|From flickr user Faceless B|
Portland is almost as renowned for its rail transportation as it is for its bicycling. But our current rail transit network is pretty recent: the first MAX light-rail line opened in 1986. The Portland Streetcar came in 2001. We don't have "heavy rail", so much of our network is street-level. And we have a lot of freight rail across the city as well. Which means there are plenty of crossing of tracks in this town.
And those tracks love grabbing bicycle wheels.
Now the easiest way to avoid "eating it" on the tracks is to avoid streets with tracks. But inevitably one will need to cross tracks, so the best way to do it without crashing is crossing perpendicular to the tracks, at a right angle. Still, the tracks claim so many bicyclists each year, inexperienced and experienced alike. I know too many people, whether personally or friends of friends, who have eaten it in the tracks. Stories of broken arms, wrists, collarbones, teeth. The adage is if you haven't eaten it yet, just wait.
For ten years I managed to keep off that list. I followed the safest practices when dealing with tracks, and prided myself on that.
Until last night.
Thursday November 18. A dark and rainy night, a little after 9pm. The Bicycle Transportation Alliance just had a little shindig to celebrate their new digs in the Pearl. But it was done, and I was done, so I headed home. I opted to use the bike lanes on the Burnside Bridge. After crossing, my plan was to turn right onto Martin Luther King Blvd and then right onto SE Ankeny in order to get to SE Water Avenue. MLK has a fresh set of Streetcar tracks running down it here and turning right and staying in the right lane put me in between the rails. This was a stupid move, hands down, but I don't know what I was thinking. (Especially since I could have just stayed on Burnside for a few more blocks and cross all the tracks perpendicularly.) So turning right meant onto Ankeny meant cutting across a track. A wet track. And not perpendicularly. At speed. What the hell was I thinking? I wasn't.
And you can guess the outcome. BAM. I'm down on the pavement, face first.
I quickly got up and dragged myself and my bike to the side of the road. MLK is a busy street, thankfully no car was right behind me. Shaken and jacked up, I assessed the situation. Nothing felt broken. Bike doesn't look obviously broken. But my face: shit. I'm bleeding quite good from above my lip. Fuck. And I didn't have a mirror to see how I looked. I stood there for about five minutes, dabbing blood off of my face with a handkerchief, cursing myself for my stupidity. I had no one else to blame for this but me.
So I calmed down and got on my bike. It still rides, good. I rode home, occasionally dabbing my face with the kerchief. When I arrived at home I looked in the mirror. Shit. I took out a good little chunk of skin above my lip, plus scuff my chin a bit. And my right knee: it was bruised and hurting as well, but not a dire oh-shit pain. April assessed the sitch and said "You need stitches." Fuck. And no place to go but the Emergency Room.
Somehow I have managed to go my entire adult life without having to go to the ER. I've been to Urgent Care a few times, but the last ER visit for me was back in 1978 when I needed stitches on my chin. Guess there's a first time for everything, but I was really hoping I would still be on health insurance when this happened. (I think if I had insurance I would have just rode to the ER without going home first.)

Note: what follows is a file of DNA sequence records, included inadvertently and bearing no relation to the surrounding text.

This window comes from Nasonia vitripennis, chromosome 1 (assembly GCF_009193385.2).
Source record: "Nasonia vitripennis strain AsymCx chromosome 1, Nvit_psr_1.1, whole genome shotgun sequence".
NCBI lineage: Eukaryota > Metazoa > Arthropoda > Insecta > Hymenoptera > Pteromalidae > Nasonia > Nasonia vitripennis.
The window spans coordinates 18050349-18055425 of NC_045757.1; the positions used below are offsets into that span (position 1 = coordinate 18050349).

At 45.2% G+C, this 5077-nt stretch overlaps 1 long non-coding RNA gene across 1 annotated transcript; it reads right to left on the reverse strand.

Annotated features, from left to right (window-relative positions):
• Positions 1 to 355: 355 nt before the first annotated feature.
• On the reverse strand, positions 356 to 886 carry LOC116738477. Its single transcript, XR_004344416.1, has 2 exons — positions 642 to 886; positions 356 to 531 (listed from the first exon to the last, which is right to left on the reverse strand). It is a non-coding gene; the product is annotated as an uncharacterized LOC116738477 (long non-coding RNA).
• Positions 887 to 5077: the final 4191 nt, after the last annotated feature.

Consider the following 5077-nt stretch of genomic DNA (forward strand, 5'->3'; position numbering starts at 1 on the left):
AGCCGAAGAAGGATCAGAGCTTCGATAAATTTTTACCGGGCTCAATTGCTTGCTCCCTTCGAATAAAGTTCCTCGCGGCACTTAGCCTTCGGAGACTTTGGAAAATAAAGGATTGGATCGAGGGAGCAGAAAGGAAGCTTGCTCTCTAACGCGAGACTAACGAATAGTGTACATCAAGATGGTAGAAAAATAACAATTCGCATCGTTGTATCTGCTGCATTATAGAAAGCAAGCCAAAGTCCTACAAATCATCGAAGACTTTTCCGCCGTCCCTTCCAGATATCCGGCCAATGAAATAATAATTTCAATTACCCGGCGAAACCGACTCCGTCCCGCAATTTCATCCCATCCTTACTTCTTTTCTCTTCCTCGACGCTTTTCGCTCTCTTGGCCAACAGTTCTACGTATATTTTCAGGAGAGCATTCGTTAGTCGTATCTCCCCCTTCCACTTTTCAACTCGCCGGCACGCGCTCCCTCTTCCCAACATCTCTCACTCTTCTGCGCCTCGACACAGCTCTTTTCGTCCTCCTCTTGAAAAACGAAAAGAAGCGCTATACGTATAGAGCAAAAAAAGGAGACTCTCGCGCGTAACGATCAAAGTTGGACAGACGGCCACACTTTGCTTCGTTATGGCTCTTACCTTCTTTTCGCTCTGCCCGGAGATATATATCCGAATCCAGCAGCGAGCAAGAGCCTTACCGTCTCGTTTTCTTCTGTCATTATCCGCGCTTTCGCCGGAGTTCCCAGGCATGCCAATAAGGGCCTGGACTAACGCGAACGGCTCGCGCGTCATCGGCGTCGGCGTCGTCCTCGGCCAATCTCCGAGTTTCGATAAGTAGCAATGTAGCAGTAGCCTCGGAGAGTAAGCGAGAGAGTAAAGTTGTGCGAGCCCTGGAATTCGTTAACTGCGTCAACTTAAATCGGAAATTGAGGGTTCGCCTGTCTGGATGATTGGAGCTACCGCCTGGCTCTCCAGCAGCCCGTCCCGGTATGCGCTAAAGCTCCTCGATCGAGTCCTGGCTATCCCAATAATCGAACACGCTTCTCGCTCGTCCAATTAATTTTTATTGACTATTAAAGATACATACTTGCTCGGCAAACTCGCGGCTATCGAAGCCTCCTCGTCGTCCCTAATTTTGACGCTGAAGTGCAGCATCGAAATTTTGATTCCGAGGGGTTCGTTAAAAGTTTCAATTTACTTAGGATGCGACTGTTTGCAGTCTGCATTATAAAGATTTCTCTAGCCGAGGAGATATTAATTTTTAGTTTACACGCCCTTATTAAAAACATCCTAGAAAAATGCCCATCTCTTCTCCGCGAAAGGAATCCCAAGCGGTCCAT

I was in no state to bicycle the four miles to Legacy Emmanuel Hospital so we enlisted the aid of a friend, Heather. She drove us to the hospital with a Zipcar and left us to deal with the hospital. Thankfully the ER experience moved through relatively fast, and no one gave me shit. When they found out that I ate it on the tracks, I got a knowing nod. "Yeah, we've treated a lot of people here that have done that." There was some debate amongst the doctors whether stitches would do any good since I lost enough skin, but they ended up doing it. Now I have five stitches on my face, a fresh tetanus shot, and a packet of antibiotics and pain killers. Three hours it was done and April and I took a cab home.
This morning I look like I took a hit from a boxer. My upper lip is swollen and I have a good gash above it. My right knee swelled up and is in mild pain. No bicycling for a few days until it goes down. I feel stupid more than anything. If I was thinking clearly this whole experience could have been easily avoided.
But it could have been worse. I could have broken something, which has happened to a lot of people who ate it on the tracks. The bike I was riding, the Surly Long Haul Trucker, survived as well. I hobbled over to a local bike shop to have it checked and they gave it a clean bill of health. To be honest, I was almost a more worried about breaking the bike than myself. The hospital is most likely going to write off my bill as a "charity case" since I am so broke, but there ain't no such service for a bike. And blood is easily cleaned off a waxed cotton rain cape. (I'm sure you wanted to know that.)
Yes, it could have been much, much worse. I could have been eaten by an alligator.